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Effort, Attention and Motivation

Key Components in Speech Therapy

Children with CAS need to exert a great deal of their cognitive and attention resources to the speech task, especially during the early phases of speech therapy as they build volitional control over their speech motor system. SLPs need to assess consistently their environment and the potential distracters for the child that will reduce the child’s ability to put forth the necessary attention and intrinsic resources to their speech practice. For example, noise and visual distracters or movement can reduce the child’s ability to put forth their greatest allocation of attention to the speech production practice. As children develop their speech motor skills, these issues may become less important.

Attention is a key skill for children who require the type of multisensory strategies described for children with apraxia of speech. In particular, for a child to benefit from increased sensory input like visual cueing, they must be able to provide eye contact and attend to the SLP’s face when instructed to do so. Children who are unable to give even the most basic level of attention to the SLPs face may need preliminary work to increase their ability to do so in order that they may benefit from an intensive speech motor-programming based approach.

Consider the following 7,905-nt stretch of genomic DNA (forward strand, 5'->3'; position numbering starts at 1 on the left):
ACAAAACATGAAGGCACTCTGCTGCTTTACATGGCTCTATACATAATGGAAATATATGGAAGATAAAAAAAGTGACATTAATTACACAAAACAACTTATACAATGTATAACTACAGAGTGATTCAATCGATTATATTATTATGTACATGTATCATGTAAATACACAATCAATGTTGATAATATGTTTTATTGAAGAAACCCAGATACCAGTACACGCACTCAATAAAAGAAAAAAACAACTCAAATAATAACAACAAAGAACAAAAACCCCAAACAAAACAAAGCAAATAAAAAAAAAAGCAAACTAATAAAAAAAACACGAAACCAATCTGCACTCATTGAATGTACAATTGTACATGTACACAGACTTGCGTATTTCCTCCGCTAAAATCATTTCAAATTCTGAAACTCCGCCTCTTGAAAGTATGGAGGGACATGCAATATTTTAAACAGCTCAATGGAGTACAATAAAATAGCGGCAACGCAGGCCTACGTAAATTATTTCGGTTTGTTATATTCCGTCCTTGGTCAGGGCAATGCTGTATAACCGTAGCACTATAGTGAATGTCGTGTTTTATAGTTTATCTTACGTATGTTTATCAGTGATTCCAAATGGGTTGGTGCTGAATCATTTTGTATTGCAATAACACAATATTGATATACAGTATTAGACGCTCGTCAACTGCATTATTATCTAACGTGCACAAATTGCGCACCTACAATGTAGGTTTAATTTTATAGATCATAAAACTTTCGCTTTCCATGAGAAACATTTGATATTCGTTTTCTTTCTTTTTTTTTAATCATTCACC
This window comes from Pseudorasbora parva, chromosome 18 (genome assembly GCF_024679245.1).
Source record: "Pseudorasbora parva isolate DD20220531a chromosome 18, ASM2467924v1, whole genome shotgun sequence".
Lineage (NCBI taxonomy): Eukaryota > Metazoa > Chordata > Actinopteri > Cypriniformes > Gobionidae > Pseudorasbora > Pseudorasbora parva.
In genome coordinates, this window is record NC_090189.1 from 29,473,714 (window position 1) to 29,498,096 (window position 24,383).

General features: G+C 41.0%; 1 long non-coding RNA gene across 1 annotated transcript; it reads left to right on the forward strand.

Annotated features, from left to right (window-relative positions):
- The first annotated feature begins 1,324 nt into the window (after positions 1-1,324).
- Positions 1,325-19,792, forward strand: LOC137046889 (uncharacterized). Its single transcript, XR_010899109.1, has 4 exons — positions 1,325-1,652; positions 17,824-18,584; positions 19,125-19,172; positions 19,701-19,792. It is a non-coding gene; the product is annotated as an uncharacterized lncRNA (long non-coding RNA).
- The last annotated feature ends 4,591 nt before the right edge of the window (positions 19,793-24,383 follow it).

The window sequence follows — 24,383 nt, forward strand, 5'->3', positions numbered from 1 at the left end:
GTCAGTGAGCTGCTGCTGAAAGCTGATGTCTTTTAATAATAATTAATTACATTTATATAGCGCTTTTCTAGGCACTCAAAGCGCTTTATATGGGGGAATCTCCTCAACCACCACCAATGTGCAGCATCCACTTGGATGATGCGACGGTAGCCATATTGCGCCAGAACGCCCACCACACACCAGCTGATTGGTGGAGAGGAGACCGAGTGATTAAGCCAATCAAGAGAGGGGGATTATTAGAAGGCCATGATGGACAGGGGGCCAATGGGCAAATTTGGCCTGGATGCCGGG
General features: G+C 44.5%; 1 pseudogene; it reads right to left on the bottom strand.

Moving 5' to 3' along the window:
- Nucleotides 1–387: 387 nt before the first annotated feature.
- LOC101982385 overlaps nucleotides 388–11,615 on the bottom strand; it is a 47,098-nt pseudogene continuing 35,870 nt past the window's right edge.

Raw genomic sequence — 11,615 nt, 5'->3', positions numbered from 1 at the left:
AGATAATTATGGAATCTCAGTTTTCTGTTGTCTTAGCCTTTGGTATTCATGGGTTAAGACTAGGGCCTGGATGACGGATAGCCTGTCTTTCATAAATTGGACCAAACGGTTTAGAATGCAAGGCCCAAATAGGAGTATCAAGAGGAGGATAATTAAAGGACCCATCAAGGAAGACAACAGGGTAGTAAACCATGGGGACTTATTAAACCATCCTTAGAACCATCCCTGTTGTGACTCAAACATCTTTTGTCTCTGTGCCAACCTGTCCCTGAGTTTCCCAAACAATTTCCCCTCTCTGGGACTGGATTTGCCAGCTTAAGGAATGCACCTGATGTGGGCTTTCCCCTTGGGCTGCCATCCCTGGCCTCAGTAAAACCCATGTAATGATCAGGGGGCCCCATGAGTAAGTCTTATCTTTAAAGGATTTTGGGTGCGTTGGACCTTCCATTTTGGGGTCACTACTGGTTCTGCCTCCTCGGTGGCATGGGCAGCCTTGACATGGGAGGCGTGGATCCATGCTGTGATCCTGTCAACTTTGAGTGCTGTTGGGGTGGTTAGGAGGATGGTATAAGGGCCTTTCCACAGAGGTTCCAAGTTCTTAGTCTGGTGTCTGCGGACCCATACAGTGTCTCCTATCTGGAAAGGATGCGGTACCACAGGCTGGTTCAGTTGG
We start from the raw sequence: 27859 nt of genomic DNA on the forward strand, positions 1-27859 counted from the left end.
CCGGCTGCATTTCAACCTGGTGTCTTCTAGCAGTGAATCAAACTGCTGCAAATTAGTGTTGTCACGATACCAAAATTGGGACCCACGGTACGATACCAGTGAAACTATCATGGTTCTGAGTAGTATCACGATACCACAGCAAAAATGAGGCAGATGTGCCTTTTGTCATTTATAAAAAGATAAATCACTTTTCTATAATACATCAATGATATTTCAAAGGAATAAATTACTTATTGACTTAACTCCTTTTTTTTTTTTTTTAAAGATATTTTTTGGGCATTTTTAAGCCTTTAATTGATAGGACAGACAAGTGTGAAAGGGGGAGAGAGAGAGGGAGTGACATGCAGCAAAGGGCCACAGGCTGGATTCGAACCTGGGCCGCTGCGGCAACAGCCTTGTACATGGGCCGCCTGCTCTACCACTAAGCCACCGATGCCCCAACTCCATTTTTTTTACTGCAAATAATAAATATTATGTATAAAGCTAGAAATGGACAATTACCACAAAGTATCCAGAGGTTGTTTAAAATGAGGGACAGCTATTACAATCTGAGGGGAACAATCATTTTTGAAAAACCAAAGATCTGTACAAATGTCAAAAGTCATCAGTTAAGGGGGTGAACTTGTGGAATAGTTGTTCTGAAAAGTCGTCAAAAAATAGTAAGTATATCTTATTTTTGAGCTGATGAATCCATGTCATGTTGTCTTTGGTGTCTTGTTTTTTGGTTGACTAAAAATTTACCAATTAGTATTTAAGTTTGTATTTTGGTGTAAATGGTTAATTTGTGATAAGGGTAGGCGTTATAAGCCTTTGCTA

Children with CAS have likely experienced a great deal of failure in their communication attempts. Many either withdraw from communication interactions or develop behaviors related to their frustrating situation. Additionally, many children have experienced a lack of success at previous speech therapy attempts. Thus, the SLP needs to provide special care and concern to actively engage such youngsters and insure that they experience early success in therapy – even during the first session. Experienced clinicians pay attention to:

  • Understanding the child’s personality as well as their history of communication failure and success
  • Demonstrate understanding directly to the child by validating their experience and sharing the desire to help speech become easier for them.
  • Remember that each child is different in what motivates them and what interests them. By including such interests in therapy, children may be enticed to participate with more willingness.
  • Work with caregivers to communicate a safe environment for the child and to create trust in the process.